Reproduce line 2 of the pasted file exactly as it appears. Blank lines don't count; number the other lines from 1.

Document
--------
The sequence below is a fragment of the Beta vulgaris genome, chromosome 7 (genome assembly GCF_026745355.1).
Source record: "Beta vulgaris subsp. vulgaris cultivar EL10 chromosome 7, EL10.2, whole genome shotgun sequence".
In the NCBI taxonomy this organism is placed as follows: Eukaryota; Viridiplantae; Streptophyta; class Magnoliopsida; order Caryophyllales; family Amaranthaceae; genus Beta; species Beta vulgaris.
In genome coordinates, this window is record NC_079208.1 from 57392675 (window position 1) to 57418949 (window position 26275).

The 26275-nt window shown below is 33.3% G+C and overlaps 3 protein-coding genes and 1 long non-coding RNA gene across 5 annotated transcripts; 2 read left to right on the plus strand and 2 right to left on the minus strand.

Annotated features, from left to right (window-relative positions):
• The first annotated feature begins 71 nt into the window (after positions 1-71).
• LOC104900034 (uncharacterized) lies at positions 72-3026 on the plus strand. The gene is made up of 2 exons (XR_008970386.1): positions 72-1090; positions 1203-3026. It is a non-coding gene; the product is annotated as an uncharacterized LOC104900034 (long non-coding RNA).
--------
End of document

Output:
Source record: "Beta vulgaris subsp. vulgaris cultivar EL10 chromosome 7, EL10.2, whole genome shotgun sequence".